Burgess must have been one of the most obnoxious people on the planet. It’s hard to say exactly why. It was little things he did that drove people crazy. For example, when dining at a restaurant he would blow his nose on his napkin as if it was a tissue or a handkerchief. He would poke his finger in his ear and scratch as if it was itching and wipe his hand on his pullover. He would… Ok. Ok. You get the point.
Why he got on so well with Averil beggared belief. Averil was so prim and proper. When dining at a fancy restaurant she would delicately dab her lips with her napkin, and say “Pardon” even if the belch had been inaudible. Everyone was shocked when Burgess and Averil announced their engagement. A marriage simply would not work.
The marriage was just over a month ago. And then off they went on their honeymoon to some isolated spot somewhere in the region of Vanuatu. They both liked scuba diving and there was a resort that specialized in it. That was probably why they chose to honeymoon there. People back home joked that Vanuatu could well be the place that would see this clearly unsuitable couple fly home on separate flights.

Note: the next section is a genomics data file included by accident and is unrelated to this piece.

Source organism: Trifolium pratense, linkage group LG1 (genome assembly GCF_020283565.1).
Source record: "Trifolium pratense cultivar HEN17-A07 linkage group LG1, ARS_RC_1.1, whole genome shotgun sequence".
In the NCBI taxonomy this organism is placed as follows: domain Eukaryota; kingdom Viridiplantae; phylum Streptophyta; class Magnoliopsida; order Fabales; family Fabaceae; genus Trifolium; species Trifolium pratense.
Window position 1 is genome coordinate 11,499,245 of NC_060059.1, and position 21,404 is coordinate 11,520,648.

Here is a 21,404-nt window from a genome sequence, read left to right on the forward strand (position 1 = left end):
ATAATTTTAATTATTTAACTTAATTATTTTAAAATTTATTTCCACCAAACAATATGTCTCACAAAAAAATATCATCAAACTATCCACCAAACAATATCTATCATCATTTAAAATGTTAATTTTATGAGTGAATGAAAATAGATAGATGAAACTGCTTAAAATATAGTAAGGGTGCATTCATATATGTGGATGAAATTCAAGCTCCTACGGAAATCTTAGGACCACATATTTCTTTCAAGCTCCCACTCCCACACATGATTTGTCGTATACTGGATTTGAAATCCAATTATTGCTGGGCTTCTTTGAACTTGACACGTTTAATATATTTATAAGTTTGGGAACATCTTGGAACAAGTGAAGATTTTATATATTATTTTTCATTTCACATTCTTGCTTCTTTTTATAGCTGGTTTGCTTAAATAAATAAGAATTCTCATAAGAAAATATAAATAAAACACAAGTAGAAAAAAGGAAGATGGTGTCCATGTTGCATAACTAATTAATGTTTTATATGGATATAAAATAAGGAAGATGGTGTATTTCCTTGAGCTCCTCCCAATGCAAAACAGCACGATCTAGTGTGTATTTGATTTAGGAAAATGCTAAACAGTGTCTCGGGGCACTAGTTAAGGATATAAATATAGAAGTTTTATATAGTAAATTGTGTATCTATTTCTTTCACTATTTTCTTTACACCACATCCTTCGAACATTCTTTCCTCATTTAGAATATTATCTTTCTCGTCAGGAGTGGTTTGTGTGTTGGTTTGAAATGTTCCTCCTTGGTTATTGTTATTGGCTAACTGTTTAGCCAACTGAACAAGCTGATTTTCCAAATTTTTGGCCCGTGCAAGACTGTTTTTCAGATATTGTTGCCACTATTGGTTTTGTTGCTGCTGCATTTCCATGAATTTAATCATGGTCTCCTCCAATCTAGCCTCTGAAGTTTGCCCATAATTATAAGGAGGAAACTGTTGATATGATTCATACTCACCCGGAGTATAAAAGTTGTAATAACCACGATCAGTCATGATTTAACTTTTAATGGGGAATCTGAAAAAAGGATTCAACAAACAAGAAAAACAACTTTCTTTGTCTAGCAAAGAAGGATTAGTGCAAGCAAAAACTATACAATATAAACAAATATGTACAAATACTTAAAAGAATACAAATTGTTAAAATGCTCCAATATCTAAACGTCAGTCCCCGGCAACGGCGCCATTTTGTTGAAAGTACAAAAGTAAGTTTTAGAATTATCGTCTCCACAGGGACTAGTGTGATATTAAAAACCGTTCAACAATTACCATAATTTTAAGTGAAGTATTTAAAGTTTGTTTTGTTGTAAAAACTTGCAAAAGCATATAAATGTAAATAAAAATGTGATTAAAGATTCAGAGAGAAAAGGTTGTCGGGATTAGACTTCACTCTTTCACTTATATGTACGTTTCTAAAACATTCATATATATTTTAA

They did fly home separated but on the same flight, each in their own casket. The tsunami had hit without warning.
It was an exciting time for Jenny and her sister, Norma. After years of chatting about it, they were at last going on their first overseas trip. So much to do! So much to think of and plan! They were going to Samoa; to a beach resort. What would they need to bring to wear? How much spending money do they take? Do they have Mastercard? What does one do when one steps off the plane? How do you go through Customs? How do you say Hello in Samoan? Talofa!
Their new, pristine, unstamped passports had arrived. The tickets were booked. The departure day drew near.
And… off they went!
Talofa! They were like children on Christmas morning!
Through Customs! Talofa to you, too. Then on to their little traditional cabin on the beach among the coconut palms. It was heaven!
Police in green reflective vests searched a ghastly landscape of mud-strewn streets, pulverized homes and bodies scattered in a swamp Wednesday as dazed survivors emerged from the muck and mire of an earthquake and tsunami that killed 119 in Samoa.
Military transports flew medical personnel, food, water and medicine to the islands of Samoa, which were devastated by the wall of water triggered by Tuesday morning’s undersea earthquake. One cargo plane brought in a temporary morgue and a body identification team — with officials expecting the death toll to rise as more areas are searched.